prose is enhanced

throughout by the page designs of Helen Crawford White, whose lovely cover design demands attention. FH

themselves who, it turns out, are not nearly as violent as they like to        allies points out, ‘It’s the monsters dressed as kings that you’ve really got to watch out for.’

Imogen, Marie and Milo make

for great central characters and the supporting cast of castle staff and guards, townspeople and magical creatures (moths and some huge rideable birds) is almost Dickensian for number of eccentrics. While there is much that’s very funny, there are genuinely chilling moments too, including a number of murders, and for all the magic a sense of the problems we face in our own world: the destruction of the environment, racism, bigotry, and corrupt people in power. At almost 500 pages it might seem off-putting for some readers, but the chapters are short and the vitality of the story-telling will keep those pages turning. All this and illustrations by Chris Riddell too. MMa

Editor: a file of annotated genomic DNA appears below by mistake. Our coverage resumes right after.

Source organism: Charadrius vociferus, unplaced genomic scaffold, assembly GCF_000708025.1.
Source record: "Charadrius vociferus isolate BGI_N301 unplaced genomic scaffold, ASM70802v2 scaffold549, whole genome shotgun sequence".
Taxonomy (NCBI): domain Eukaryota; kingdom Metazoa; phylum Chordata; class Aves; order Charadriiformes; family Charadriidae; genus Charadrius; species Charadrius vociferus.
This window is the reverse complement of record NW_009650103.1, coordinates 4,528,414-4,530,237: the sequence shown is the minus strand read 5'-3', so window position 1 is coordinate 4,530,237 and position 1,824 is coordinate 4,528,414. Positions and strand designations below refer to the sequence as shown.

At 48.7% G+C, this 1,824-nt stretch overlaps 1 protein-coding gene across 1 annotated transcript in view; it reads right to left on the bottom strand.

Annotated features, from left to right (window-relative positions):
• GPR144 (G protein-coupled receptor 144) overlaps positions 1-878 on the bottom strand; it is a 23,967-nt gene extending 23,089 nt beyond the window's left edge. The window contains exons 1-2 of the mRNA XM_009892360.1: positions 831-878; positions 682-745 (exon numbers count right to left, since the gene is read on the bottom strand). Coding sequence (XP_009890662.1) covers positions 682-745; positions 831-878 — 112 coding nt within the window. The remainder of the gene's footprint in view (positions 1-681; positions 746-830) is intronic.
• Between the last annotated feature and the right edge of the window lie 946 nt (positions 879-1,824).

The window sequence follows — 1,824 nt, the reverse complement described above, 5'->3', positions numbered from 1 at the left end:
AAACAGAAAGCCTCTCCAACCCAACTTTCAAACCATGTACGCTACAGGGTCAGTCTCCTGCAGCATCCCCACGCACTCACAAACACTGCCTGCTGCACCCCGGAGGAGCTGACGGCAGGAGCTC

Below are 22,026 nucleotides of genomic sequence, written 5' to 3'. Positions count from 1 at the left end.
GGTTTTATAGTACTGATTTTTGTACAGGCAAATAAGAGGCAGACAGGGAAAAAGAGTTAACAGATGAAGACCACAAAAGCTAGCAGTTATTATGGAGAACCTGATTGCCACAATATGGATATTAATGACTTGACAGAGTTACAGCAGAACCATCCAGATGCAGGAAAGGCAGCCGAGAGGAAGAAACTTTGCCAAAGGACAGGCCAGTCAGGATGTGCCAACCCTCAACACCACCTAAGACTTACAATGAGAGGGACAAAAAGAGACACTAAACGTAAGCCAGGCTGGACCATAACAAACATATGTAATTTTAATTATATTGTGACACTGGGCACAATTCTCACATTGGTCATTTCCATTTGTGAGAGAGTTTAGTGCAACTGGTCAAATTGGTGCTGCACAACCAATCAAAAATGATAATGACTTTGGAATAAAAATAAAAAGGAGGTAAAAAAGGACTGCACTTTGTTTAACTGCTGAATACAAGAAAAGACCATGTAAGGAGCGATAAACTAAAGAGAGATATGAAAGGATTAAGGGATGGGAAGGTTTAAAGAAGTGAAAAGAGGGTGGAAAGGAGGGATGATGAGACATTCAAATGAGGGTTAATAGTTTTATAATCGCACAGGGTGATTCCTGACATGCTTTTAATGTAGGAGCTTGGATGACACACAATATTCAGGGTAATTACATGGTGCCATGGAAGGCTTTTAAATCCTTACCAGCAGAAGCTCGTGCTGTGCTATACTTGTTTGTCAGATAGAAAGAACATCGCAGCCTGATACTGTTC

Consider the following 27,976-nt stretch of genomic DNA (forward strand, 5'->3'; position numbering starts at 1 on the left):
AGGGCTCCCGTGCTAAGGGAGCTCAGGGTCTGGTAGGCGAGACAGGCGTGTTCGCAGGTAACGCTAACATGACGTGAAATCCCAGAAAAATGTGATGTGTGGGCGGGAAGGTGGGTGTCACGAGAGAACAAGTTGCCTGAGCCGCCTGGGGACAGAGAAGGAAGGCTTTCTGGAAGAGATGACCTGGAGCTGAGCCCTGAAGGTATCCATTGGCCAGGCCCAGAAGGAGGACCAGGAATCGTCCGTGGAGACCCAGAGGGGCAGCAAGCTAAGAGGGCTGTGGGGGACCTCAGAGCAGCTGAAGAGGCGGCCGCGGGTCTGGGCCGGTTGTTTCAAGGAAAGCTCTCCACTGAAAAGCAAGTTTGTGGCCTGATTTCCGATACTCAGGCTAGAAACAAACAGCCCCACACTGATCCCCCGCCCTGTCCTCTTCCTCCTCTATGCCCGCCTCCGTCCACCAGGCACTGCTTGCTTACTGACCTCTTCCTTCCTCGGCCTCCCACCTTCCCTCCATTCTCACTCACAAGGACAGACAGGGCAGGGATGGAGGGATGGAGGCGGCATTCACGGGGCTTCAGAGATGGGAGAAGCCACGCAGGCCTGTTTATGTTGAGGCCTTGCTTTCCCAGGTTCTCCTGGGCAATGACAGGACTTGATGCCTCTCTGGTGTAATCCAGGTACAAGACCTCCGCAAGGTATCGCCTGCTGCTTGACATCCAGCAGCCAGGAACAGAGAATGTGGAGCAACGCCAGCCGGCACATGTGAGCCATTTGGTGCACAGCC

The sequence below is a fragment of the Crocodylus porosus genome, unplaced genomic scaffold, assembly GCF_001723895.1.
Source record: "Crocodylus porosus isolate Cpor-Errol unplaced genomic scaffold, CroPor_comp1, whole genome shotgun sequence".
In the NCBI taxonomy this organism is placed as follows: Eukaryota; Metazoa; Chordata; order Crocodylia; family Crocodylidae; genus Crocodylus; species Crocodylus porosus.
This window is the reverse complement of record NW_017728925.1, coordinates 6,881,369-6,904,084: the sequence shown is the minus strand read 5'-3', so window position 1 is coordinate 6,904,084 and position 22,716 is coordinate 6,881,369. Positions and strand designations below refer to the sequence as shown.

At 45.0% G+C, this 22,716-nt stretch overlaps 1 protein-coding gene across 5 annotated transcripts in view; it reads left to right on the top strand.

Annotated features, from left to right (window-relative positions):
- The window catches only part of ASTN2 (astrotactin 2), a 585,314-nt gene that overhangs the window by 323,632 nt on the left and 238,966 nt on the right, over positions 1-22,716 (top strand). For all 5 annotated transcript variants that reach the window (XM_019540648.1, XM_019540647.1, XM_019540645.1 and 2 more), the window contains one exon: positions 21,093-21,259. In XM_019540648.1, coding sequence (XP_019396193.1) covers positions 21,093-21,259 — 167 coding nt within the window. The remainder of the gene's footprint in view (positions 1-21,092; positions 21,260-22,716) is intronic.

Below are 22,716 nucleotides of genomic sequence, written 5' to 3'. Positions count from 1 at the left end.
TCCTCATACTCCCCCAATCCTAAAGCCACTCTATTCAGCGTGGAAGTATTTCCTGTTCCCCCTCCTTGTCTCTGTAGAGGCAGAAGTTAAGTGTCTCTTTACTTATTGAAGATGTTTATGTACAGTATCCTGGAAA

The Silent Stars Go By 

Sally Nicholls, Andersen, 225pp, 9781783449903, £12.99 hbk

Here is an author who makes writing look so easy it is as if each sentence is already perfectly formed even before it appears on the page. The story of young Margot, a 1918 vicar’s daughter who conceives a baby out of wedlock, is totally involving, with many readers probably skipping to the end well before time to make sure everything works out. But such is Nicholls’ skill any minor objections only swim to the surface after reaching the end of a novel so gripping that many will want to read it in one gulp. For example, we know a lot about

Margot because Sally Nicholls records her every thought and emotion to a degree that at times threatens

30 Books for Keeps No.245 November 2020

repetition. But other characters do not receive the same attention. Margot’s noble but dim former lover, thought to have been killed in the war and returning with no knowledge of his young son, too often talks in the Wodehouse ‘silly ass’ tradition. Her reverend father ‘nodding over his Trollope’ and her hard-working mother, who agrees to pass Margot’s child off as her own, are both stereotypes.